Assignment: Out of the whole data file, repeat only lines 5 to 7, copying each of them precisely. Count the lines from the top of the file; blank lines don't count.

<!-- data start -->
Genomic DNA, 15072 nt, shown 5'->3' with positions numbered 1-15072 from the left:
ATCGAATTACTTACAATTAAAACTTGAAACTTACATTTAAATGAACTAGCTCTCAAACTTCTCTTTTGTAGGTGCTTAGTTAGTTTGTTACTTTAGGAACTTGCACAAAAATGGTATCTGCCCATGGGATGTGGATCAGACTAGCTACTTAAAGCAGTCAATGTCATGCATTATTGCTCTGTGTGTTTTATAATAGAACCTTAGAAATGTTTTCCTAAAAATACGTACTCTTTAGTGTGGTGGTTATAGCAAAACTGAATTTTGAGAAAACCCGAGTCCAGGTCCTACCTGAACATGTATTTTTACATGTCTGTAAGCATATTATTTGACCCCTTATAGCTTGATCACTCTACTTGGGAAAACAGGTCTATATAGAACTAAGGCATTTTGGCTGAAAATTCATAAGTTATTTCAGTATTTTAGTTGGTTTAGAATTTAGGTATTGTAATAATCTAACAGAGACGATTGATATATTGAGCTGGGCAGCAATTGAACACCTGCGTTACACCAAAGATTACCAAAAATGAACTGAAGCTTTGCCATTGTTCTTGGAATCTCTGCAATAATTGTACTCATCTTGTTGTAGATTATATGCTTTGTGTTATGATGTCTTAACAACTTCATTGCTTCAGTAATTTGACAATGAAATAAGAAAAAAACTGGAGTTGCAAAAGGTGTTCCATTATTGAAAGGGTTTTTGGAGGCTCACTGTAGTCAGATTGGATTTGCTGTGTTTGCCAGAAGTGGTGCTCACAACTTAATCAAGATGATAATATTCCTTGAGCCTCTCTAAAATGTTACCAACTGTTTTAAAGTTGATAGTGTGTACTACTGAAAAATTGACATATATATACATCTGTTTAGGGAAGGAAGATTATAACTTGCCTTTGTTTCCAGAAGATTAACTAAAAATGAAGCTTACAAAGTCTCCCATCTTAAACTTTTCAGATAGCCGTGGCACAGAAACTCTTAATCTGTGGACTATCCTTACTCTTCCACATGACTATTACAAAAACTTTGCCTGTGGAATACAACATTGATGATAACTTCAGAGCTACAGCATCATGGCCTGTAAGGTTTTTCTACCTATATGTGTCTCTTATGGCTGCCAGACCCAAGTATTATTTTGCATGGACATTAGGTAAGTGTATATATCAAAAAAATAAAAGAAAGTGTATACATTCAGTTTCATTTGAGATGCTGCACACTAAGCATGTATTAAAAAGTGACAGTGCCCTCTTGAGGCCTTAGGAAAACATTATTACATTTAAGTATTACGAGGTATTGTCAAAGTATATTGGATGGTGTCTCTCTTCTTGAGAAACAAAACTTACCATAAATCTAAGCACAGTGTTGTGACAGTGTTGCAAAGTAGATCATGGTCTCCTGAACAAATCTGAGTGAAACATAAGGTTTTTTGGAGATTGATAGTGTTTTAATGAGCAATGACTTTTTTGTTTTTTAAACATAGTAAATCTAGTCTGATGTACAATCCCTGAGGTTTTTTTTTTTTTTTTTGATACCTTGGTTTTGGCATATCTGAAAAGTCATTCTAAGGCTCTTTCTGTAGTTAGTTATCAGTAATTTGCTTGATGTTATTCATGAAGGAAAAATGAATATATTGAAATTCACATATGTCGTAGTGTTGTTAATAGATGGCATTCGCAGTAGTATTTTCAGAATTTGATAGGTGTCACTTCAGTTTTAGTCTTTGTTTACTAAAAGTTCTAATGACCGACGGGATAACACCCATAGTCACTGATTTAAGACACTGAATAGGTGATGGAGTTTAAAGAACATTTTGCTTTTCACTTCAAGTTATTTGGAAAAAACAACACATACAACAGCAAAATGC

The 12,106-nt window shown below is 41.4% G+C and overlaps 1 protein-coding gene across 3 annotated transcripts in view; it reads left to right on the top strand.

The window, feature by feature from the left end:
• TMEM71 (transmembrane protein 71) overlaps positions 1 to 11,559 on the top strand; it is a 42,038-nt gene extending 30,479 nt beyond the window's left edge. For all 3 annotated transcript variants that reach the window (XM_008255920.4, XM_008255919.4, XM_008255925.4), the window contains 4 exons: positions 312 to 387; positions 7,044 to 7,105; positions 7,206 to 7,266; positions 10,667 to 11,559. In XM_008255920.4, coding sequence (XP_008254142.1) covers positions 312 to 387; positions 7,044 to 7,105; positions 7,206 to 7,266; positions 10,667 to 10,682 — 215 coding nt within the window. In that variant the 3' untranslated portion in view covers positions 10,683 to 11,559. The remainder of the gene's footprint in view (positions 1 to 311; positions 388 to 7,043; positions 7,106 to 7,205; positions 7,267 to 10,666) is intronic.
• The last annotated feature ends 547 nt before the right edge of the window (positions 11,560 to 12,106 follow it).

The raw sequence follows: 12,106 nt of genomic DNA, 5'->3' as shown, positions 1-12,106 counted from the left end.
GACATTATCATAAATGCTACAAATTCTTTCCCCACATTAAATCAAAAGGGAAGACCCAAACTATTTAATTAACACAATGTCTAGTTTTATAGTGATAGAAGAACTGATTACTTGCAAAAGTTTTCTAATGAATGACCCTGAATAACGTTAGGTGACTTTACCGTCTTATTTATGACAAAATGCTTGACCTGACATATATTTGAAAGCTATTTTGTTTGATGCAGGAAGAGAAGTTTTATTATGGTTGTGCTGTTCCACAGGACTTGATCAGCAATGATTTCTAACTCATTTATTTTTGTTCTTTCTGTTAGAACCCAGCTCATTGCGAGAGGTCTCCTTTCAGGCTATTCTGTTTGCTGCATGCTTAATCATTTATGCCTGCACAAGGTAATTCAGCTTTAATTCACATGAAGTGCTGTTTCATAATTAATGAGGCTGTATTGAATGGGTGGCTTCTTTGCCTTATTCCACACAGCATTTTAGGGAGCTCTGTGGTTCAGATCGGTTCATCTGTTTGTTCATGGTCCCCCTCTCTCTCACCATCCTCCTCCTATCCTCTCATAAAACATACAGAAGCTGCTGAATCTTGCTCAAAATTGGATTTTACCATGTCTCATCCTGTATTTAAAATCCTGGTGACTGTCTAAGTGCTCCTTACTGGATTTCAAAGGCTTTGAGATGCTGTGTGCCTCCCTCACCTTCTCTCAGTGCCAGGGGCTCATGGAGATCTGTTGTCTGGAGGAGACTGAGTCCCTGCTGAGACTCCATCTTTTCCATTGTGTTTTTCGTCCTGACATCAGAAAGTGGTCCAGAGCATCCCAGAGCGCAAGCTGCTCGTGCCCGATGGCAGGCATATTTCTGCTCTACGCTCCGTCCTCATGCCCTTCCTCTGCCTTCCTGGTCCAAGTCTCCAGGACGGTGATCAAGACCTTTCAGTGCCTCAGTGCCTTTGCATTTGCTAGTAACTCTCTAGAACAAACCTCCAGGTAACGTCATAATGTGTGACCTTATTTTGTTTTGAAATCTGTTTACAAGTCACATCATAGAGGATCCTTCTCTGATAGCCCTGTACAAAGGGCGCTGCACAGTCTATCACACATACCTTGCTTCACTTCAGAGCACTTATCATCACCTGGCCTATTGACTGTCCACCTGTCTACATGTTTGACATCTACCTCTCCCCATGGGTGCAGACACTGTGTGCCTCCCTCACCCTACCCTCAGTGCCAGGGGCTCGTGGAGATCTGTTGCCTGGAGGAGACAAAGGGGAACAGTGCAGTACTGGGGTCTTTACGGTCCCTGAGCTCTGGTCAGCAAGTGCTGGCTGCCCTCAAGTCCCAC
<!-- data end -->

• TMEM71 (transmembrane protein 71) overlaps positions 1 to 11,559 on the top strand; it is a 42,038-nt gene extending 30,479 nt beyond the window's left edge. For all 3 annotated transcript variants that reach the window (XM_008255920.4, XM_008255919.4, XM_008255925.4), the window contains 4 exons: positions 312 to 387; positions 7,044 to 7,105; positions 7,206 to 7,266; positions 10,667 to 11,559. In XM_008255920.4, coding sequence (XP_008254142.1) covers positions 312 to 387; positions 7,044 to 7,105; positions 7,206 to 7,266; positions 10,667 to 10,682 — 215 coding nt within the window. In that variant the 3' untranslated portion in view covers positions 10,683 to 11,559. The remainder of the gene's footprint in view (positions 1 to 311; positions 388 to 7,043; positions 7,106 to 7,205; positions 7,267 to 10,666) is intronic.
• The last annotated feature ends 547 nt before the right edge of the window (positions 11,560 to 12,106 follow it).

The raw sequence follows: 12,106 nt of genomic DNA, 5'->3' as shown, positions 1-12,106 counted from the left end.